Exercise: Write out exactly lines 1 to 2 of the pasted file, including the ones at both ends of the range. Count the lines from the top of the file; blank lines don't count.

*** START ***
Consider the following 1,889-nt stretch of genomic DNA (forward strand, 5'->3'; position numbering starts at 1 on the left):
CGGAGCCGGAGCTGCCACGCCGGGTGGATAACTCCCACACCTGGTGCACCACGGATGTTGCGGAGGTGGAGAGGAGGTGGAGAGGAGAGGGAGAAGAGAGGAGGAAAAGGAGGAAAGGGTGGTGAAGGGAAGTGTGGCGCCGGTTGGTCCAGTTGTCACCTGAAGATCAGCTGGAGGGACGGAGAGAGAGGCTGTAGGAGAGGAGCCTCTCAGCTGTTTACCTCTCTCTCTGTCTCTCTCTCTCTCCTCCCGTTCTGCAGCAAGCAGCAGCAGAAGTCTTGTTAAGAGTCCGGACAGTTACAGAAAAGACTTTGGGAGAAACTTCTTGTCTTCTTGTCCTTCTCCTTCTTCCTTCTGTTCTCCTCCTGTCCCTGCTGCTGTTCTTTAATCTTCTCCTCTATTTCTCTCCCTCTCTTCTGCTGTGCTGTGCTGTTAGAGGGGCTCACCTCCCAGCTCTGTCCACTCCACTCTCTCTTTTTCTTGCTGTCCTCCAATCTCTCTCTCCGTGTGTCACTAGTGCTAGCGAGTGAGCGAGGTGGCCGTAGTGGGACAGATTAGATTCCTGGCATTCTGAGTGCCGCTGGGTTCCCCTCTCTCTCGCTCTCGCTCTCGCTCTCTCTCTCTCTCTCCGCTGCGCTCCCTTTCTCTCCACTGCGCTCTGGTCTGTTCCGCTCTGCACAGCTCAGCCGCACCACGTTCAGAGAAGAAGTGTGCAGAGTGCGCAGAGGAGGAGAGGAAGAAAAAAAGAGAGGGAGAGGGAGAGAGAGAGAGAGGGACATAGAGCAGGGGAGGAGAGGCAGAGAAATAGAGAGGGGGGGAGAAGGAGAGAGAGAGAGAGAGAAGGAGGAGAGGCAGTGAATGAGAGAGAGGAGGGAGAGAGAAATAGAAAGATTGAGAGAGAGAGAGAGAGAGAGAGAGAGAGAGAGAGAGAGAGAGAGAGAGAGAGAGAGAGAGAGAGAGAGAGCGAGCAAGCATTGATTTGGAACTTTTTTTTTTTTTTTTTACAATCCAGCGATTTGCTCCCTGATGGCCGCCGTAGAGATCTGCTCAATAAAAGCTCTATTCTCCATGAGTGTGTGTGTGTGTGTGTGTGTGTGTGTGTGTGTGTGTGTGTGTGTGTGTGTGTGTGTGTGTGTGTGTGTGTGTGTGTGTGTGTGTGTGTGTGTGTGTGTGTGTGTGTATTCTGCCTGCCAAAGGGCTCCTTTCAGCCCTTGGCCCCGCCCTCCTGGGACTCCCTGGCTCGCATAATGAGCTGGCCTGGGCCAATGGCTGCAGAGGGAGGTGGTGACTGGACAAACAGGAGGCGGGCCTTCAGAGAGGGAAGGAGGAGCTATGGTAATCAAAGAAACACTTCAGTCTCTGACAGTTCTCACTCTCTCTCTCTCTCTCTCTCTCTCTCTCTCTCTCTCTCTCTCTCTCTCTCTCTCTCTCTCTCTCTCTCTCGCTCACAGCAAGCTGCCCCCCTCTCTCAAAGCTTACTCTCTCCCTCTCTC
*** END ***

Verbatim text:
Consider the following 1,889-nt stretch of genomic DNA (forward strand, 5'->3'; position numbering starts at 1 on the left):
CGGAGCCGGAGCTGCCACGCCGGGTGGATAACTCCCACACCTGGTGCACCACGGATGTTGCGGAGGTGGAGAGGAGGTGGAGAGGAGAGGGAGAAGAGAGGAGGAAAAGGAGGAAAGGGTGGTGAAGGGAAGTGTGGCGCCGGTTGGTCCAGTTGTCACCTGAAGATCAGCTGGAGGGACGGAGAGAGAGGCTGTAGGAGAGGAGCCTCTCAGCTGTTTACCTCTCTCTCTGTCTCTCTCTCTCTCCTCCCGTTCTGCAGCAAGCAGCAGCAGAAGTCTTGTTAAGAGTCCGGACAGTTACAGAAAAGACTTTGGGAGAAACTTCTTGTCTTCTTGTCCTTCTCCTTCTTCCTTCTGTTCTCCTCCTGTCCCTGCTGCTGTTCTTTAATCTTCTCCTCTATTTCTCTCCCTCTCTTCTGCTGTGCTGTGCTGTTAGAGGGGCTCACCTCCCAGCTCTGTCCACTCCACTCTCTCTTTTTCTTGCTGTCCTCCAATCTCTCTCTCCGTGTGTCACTAGTGCTAGCGAGTGAGCGAGGTGGCCGTAGTGGGACAGATTAGATTCCTGGCATTCTGAGTGCCGCTGGGTTCCCCTCTCTCTCGCTCTCGCTCTCGCTCTCTCTCTCTCTCTCCGCTGCGCTCCCTTTCTCTCCACTGCGCTCTGGTCTGTTCCGCTCTGCACAGCTCAGCCGCACCACGTTCAGAGAAGAAGTGTGCAGAGTGCGCAGAGGAGGAGAGGAAGAAAAAAAGAGAGGGAGAGGGAGAGAGAGAGAGAGGGACATAGAGCAGGGGAGGAGAGGCAGAGAAATAGAGAGGGGGGGAGAAGGAGAGAGAGAGAGAGAGAAGGAGGAGAGGCAGTGAATGAGAGAGAGGAGGGAGAGAGAAATAGAAAGATTGAGAGAGAGAGAGAGAGAGAGAGAGAGAGAGAGAGAGAGAGAGAGAGAGAGAGAGAGAGAGAGAGAGAGAGCGAGCAAGCATTGATTTGGAACTTTTTTTTTTTTTTTTTACAATCCAGCGATTTGCTCCCTGATGGCCGCCGTAGAGATCTGCTCAATAAAAGCTCTATTCTCCATGAGTGTGTGTGTGTGTGTGTGTGTGTGTGTGTGTGTGTGTGTGTGTGTGTGTGTGTGTGTGTGTGTGTGTGTGTGTGTGTGTGTGTGTGTGTGTGTGTGTGTGTGTGTGTATTCTGCCTGCCAAAGGGCTCCTTTCAGCCCTTGGCCCCGCCCTCCTGGGACTCCCTGGCTCGCATAATGAGCTGGCCTGGGCCAATGGCTGCAGAGGGAGGTGGTGACTGGACAAACAGGAGGCGGGCCTTCAGAGAGGGAAGGAGGAGCTATGGTAATCAAAGAAACACTTCAGTCTCTGACAGTTCTCACTCTCTCTCTCTCTCTCTCTCTCTCTCTCTCTCTCTCTCTCTCTCTCTCTCTCTCTCTCTCTCTCTCTCTCGCTCACAGCAAGCTGCCCCCCTCTCTCAAAGCTTACTCTCTCCCTCTCTC